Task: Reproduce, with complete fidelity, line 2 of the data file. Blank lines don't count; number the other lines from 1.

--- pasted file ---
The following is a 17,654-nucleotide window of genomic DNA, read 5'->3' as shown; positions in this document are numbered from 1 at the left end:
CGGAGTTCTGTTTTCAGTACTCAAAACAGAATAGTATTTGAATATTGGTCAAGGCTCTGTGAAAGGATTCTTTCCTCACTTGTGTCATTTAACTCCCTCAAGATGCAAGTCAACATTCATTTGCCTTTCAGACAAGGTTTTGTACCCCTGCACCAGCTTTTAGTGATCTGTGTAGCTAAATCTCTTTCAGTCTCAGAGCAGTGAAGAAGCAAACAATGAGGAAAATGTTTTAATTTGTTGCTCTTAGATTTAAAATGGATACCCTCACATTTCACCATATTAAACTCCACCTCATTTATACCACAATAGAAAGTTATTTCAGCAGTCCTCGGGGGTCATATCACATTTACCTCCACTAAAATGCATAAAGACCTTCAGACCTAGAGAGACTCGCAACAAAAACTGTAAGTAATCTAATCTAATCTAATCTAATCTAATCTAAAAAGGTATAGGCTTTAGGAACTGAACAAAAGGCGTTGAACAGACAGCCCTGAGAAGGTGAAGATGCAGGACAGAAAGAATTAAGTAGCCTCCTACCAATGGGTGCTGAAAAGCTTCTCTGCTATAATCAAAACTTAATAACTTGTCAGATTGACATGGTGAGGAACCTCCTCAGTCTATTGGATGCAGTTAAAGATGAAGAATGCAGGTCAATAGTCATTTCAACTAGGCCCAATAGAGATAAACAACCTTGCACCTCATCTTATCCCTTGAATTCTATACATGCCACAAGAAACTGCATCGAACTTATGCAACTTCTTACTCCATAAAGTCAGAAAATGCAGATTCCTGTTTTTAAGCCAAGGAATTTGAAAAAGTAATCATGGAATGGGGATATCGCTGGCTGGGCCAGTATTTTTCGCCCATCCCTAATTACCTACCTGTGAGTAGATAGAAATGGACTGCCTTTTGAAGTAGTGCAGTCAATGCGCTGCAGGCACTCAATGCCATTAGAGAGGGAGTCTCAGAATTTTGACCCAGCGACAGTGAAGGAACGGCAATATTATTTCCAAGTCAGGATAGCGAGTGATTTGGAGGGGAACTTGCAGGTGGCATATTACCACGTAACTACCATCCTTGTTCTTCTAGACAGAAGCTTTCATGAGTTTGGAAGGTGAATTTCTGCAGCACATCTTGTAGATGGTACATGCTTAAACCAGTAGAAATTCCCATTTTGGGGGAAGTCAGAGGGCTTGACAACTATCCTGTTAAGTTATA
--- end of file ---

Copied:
CGGAGTTCTGTTTTCAGTACTCAAAACAGAATAGTATTTGAATATTGGTCAAGGCTCTGTGAAAGGATTCTTTCCTCACTTGTGTCATTTAACTCCCTCAAGATGCAAGTCAACATTCATTTGCCTTTCAGACAAGGTTTTGTACCCCTGCACCAGCTTTTAGTGATCTGTGTAGCTAAATCTCTTTCAGTCTCAGAGCAGTGAAGAAGCAAACAATGAGGAAAATGTTTTAATTTGTTGCTCTTAGATTTAAAATGGATACCCTCACATTTCACCATATTAAACTCCACCTCATTTATACCACAATAGAAAGTTATTTCAGCAGTCCTCGGGGGTCATATCACATTTACCTCCACTAAAATGCATAAAGACCTTCAGACCTAGAGAGACTCGCAACAAAAACTGTAAGTAATCTAATCTAATCTAATCTAATCTAATCTAAAAAGGTATAGGCTTTAGGAACTGAACAAAAGGCGTTGAACAGACAGCCCTGAGAAGGTGAAGATGCAGGACAGAAAGAATTAAGTAGCCTCCTACCAATGGGTGCTGAAAAGCTTCTCTGCTATAATCAAAACTTAATAACTTGTCAGATTGACATGGTGAGGAACCTCCTCAGTCTATTGGATGCAGTTAAAGATGAAGAATGCAGGTCAATAGTCATTTCAACTAGGCCCAATAGAGATAAACAACCTTGCACCTCATCTTATCCCTTGAATTCTATACATGCCACAAGAAACTGCATCGAACTTATGCAACTTCTTACTCCATAAAGTCAGAAAATGCAGATTCCTGTTTTTAAGCCAAGGAATTTGAAAAAGTAATCATGGAATGGGGATATCGCTGGCTGGGCCAGTATTTTTCGCCCATCCCTAATTACCTACCTGTGAGTAGATAGAAATGGACTGCCTTTTGAAGTAGTGCAGTCAATGCGCTGCAGGCACTCAATGCCATTAGAGAGGGAGTCTCAGAATTTTGACCCAGCGACAGTGAAGGAACGGCAATATTATTTCCAAGTCAGGATAGCGAGTGATTTGGAGGGGAACTTGCAGGTGGCATATTACCACGTAACTACCATCCTTGTTCTTCTAGACAGAAGCTTTCATGAGTTTGGAAGGTGAATTTCTGCAGCACATCTTGTAGATGGTACATGCTTAAACCAGTAGAAATTCCCATTTTGGGGGAAGTCAGAGGGCTTGACAACTATCCTGTTAAGTTATA